Was there something of particular importance to the "balanced" word you've oft included along with "trinary"?

So... a bit weird, but "CCR Notation" (C, Roman numeral for 100; C, cents; R, relative)? Okay I suppose we don't folks to confuse it with Creedence Clearwater Revival notation, though

How about: 100cr Notations, including all 12n EDOs.
Then also we have Binary 100cr Notation and Trinary 100cr Notation.

* Although there is an argument that to be more similar to the capture zone diagram for JI precision levels it should only go up to 50 cents, and provide the Revo flavor of the upper half as a supplement soon thereafter (perhaps same thing for the rest of the EDOs in the paper... that quite confused Stephen as well). But it should probably still be called 100 Cent Notation over 50 Cent Notation, because 50 Cent would not work for this trinary notation.

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### Re: Extending Trojan notation to finer resolution

Sorry I'm not responding to everything in this post. Only the stuff I don't have to think much about.

Re: 12R. One can't expect to pack everything into a short name, but I agree "12R" can easily be read as equivalent to "12N", merely using a different variable, R instead of N, for some unknown reason. So perhaps expand it to "12-rel" or "12-relative".

I'm afraid I don't like any of your other suggested names for this, but I choose not to take the time to explain, at this time. Sorry.

Yes, "trinary" is perhaps better than "ternary". The "balanced" part merely refers to using -1, 0, 1 as the values of the "digits" of the number system, as opposed to using 0, 1, 2. In this context, "balanced" will be assumed, so the word can be omitted.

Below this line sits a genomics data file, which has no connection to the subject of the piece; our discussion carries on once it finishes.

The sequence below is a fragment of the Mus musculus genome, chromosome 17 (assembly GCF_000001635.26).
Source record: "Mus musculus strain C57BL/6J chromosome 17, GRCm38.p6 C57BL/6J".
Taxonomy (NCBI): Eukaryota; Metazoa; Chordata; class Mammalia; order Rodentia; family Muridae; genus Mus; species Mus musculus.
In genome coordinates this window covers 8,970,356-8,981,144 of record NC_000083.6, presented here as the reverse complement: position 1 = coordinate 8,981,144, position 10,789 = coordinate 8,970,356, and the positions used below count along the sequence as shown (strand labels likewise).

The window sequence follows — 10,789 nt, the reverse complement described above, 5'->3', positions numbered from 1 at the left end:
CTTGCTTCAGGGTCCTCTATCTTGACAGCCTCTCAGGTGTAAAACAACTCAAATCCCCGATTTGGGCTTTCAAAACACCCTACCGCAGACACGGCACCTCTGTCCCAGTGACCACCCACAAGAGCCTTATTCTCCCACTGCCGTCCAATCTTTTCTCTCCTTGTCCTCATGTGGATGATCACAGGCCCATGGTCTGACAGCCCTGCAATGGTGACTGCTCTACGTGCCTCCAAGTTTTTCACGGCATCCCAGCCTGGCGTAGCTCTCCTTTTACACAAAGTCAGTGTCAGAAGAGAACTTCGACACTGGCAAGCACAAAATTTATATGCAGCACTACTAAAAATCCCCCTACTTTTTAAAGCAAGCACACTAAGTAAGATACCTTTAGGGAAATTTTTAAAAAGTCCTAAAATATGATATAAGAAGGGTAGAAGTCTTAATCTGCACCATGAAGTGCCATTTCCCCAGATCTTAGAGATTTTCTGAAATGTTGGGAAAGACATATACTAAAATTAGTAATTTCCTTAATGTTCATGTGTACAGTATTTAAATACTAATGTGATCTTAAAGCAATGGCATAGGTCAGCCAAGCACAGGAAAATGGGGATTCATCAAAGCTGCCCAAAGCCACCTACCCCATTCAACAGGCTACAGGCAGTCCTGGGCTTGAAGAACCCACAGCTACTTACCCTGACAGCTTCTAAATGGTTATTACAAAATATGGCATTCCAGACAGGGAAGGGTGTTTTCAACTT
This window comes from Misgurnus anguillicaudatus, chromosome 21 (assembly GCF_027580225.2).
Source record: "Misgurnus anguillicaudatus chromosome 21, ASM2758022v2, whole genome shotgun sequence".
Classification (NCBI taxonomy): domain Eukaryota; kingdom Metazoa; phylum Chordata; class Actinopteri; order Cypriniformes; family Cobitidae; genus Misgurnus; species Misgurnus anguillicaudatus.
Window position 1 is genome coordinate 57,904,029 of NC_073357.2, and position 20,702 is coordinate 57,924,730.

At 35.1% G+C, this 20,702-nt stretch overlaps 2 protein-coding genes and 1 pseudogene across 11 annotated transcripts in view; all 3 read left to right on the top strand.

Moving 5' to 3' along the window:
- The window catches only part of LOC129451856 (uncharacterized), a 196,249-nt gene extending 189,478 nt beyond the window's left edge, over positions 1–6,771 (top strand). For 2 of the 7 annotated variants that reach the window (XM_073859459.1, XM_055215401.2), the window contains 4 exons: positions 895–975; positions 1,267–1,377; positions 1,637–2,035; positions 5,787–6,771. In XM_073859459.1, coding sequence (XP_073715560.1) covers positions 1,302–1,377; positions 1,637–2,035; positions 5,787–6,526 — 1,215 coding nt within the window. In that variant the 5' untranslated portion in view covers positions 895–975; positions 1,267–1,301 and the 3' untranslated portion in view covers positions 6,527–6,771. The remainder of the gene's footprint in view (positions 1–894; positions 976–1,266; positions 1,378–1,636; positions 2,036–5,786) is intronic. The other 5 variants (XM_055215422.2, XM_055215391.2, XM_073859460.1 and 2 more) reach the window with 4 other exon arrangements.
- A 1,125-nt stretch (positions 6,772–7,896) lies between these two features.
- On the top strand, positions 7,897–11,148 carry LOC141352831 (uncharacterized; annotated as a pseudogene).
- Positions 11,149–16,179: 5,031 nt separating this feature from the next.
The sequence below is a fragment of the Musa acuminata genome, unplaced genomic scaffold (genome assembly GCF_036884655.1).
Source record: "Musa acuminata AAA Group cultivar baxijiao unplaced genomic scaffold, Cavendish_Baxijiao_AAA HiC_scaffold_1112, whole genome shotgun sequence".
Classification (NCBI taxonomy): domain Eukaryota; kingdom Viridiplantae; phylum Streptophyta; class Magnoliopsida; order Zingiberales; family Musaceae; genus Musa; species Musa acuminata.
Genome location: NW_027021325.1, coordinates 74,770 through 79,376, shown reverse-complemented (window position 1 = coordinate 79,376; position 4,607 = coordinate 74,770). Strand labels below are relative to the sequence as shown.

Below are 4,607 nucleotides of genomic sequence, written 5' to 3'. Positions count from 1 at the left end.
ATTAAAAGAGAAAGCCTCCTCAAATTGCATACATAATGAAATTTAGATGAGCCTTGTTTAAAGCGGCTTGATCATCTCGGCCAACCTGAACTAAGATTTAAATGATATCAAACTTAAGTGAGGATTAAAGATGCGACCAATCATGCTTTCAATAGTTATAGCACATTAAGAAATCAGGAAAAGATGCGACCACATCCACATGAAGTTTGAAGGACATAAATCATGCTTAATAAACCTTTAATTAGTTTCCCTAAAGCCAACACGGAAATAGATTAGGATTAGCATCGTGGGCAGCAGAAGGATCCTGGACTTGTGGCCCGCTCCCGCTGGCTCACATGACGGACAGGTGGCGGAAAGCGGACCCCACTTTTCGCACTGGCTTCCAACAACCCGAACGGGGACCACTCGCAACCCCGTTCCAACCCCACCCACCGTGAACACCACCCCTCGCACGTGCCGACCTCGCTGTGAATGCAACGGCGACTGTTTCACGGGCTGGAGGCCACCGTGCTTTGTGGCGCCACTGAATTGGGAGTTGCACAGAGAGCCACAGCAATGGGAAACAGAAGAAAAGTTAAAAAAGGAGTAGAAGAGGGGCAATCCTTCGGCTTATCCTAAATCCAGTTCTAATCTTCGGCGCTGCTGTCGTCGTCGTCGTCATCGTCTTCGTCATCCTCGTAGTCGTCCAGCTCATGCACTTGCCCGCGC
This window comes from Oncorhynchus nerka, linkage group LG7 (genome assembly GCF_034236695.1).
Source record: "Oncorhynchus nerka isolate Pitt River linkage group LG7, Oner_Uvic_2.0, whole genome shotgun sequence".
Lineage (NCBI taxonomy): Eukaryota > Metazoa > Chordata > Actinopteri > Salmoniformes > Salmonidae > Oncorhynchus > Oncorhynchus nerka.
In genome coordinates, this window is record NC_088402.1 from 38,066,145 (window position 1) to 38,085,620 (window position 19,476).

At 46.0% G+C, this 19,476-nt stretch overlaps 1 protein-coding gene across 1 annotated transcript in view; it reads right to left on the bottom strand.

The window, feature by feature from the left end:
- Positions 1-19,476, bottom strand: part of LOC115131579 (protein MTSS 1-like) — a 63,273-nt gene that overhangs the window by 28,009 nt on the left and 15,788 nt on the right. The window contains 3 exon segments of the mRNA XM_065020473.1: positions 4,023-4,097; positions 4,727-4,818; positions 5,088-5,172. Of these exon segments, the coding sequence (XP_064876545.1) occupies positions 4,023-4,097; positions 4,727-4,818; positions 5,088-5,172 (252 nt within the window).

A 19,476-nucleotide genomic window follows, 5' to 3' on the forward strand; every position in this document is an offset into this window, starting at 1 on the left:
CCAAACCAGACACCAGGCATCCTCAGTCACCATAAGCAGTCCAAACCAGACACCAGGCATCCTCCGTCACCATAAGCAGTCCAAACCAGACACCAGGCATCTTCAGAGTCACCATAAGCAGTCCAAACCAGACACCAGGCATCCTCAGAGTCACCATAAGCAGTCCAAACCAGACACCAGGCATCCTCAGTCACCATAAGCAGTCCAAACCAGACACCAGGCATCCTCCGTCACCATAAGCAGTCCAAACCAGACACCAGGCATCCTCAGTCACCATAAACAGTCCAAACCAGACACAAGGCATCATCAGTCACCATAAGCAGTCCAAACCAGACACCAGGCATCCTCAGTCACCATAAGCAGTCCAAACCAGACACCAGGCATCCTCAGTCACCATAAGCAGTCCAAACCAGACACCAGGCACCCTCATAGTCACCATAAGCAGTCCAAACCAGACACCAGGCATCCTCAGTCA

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### Re: Extending Trojan notation to finer resolution

OK. You win.

I can't come at using "100 cents" in the name because I think it would be even less obvious what we were on about. Almost no one calls (or thinks of) our common scale as "the 100 cent scale". They think of it as the division of the octave into 12 equal parts.

And what is special about a particular apotome-fraction notation, like those implied by the different colours in the periodic table, is not the size of their steps, but the size of their fifths, since the nominals are in a chain of those fifths. Although I suppose you could say it is the size of their apotome/chromatic-semitone. I suppose you could correctly refer to it as the "100 cent apotome notation". But that's getting even further from common parlance. The "100 cent chromatic-semitone scale" is a very long name.